The aim of the random sample was to produce figures which can be reliably used and applied to the whole population of affected veterans. I am grateful to Nigel Lodge of the Armed Forces Pension Group; Nigel has compiled statistics in recent years for the AFPG and his latest estimate is that about 250, 000 existing veterans are disadvantaged. Given that the MoD will not produce any figures, this is the estimate that we will work with.
Of the 100 responses, a massive 94% responded with a ‘Yes’ to the first question, about accepting a lump sum. Of course the answers may have been different if a smaller sum, per year’s service, were to be offered, but based upon the question posed, an overwhelming majority would accept it. I have every confidence that, based upon the small sample of 100 respondents, a similar result would be obtained across the whole population of veterans.
Turning now to the responses for the number of years of service. Of the 100 responses, the lengths of service ranged from 4 years to 16 years. The data was normally distributed, having two central peaks at 9 years and 12 years’ service, respectively. This, of course is to be expected as most regulars were on 9 or 12 year engagements.
The mean (average) of the random sample years of service is 10.27 years. If that is representative of the mean for the population of affected veterans, then it would cost £2.57 bn (£2, 570, 000, 000) to settle with a one-off payment.
The question now arises of how confident are we that the mean of our random sample is representative of the mean of the whole of the veterans’ population. Further statistical calculations for the population gave a 95% confidence interval of +/- 0.54 years.
Accordingly, we can state with 95% confidence, that based upon an affected veterans’ population of 250, 000, to settle with a one-off payment based on £1000 per year of service, it will cost the government between £2.43 bn and £2.7 bn.
The All Party Group will be apprised of these findings which will serve to inform the forthcoming debate. At this early stage, please note that these figures are not in tablets of stone, but they do provide a benchmark from which to start the ball rolling.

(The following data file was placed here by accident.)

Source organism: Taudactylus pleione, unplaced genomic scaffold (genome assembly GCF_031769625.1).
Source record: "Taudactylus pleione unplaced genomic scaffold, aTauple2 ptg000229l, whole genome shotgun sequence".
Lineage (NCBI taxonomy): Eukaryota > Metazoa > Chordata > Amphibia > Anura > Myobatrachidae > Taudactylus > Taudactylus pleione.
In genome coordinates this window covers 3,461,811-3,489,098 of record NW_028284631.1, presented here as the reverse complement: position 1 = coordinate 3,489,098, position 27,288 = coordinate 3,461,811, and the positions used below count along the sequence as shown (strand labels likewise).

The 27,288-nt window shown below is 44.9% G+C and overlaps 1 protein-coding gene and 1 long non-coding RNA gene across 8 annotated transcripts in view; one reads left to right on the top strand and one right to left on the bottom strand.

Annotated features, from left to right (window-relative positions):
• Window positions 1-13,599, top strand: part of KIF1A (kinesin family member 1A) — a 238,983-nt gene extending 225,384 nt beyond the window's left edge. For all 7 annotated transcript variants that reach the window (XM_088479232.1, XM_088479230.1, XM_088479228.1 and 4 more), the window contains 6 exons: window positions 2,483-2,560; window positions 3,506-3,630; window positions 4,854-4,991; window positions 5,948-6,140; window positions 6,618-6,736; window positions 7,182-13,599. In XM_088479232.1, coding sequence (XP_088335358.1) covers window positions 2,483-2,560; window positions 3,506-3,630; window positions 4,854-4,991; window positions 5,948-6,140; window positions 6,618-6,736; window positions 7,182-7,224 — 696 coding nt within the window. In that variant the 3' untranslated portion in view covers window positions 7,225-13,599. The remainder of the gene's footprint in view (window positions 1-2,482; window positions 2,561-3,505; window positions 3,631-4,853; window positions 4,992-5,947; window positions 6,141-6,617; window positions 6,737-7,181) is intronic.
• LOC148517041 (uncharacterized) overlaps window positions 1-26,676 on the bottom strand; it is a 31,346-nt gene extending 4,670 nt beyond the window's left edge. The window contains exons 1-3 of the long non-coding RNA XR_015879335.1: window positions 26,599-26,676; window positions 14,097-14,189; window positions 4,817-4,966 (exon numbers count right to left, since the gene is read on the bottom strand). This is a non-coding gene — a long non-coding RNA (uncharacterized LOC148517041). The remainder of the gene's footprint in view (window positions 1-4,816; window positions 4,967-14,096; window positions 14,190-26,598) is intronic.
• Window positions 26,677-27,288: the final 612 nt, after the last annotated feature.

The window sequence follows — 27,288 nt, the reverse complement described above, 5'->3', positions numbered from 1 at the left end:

I would like to extend my thanks to the 100 respondents who took the time and trouble to participate and to Sid West, for his hard work and persistence in collecting the data.
John E Bailey
7th August 2014
LATEST NEWS - July 2014
EfVA Chairman Frank Sanders and Deputy Chairman John Bailey attended at the Houses of Parliament on Tuesday 1st July for the AGM of the All Party Group which is representing our interests. The APG Chair, Katy Clark MP (Lab) is keen to secure a debate before the end of the year. Given the government's / MoD's intransigence on the question of retrospection, in relation to pensions, the question of the possibility of securing a lump sum (in lieu of pension rights) was raised. In order to test veterans' likely reaction to this change of strategy, an email questionnaire will be sent to a random sample of 100 EfVA members. The responses will be collated, from which a figure will be calculated to reflect the likely cost to the government of such a settlement (based on a notional £1000 per year of service). The email response will be used to inform the parliamentary debate.
During the next 2 months, Frank and John will be conducting a specific line of research regarding the alleged abatement to pay which was applied to veterans prior to April 1975. The result of this research will also serve to inform the parliamentary debate.
Meanwhile, Campaign Manager, Sid West will be circulating and collating the email questionnaires.
Annual General Meeting of EfVA Members
18th May 2014 Royal British Legion Paddington Branch
To view 'EfVA Year End Accounts 2014' you can request a copy
from Richard Jeal by email:
EfVA works on behalf of UK Armed Forces Veterans who in the period 1949 to end of Tax Year March 1975 completed less than 22 years service (16 years for commissioned officers) the Association conducts a campaign seeking to rectify the inequality in occupational pro-rata pensions currently denied by Government. In many cases this same anomaly also applies to those who served for a minimum of a further 2 years beyond April 1975.
EfVA also seeks to provide advice to Veterans and their families whenever and however they are experiencing difficulty.
By Lawrence Vaincourt
Member Mike Smith has successfully launched an epetition which all members and other interested parties are encouraged to sign as soon as possible.
Please logon to parliament uk search epetitions "Equality in Veterans Pensions" created by Michael Taylor Smith.
Membership of EfVA is open to all UK ex-Service Veterans and their families on application.
Non Service supporters of EfVA may also apply for honorary membership. (See Forms to download)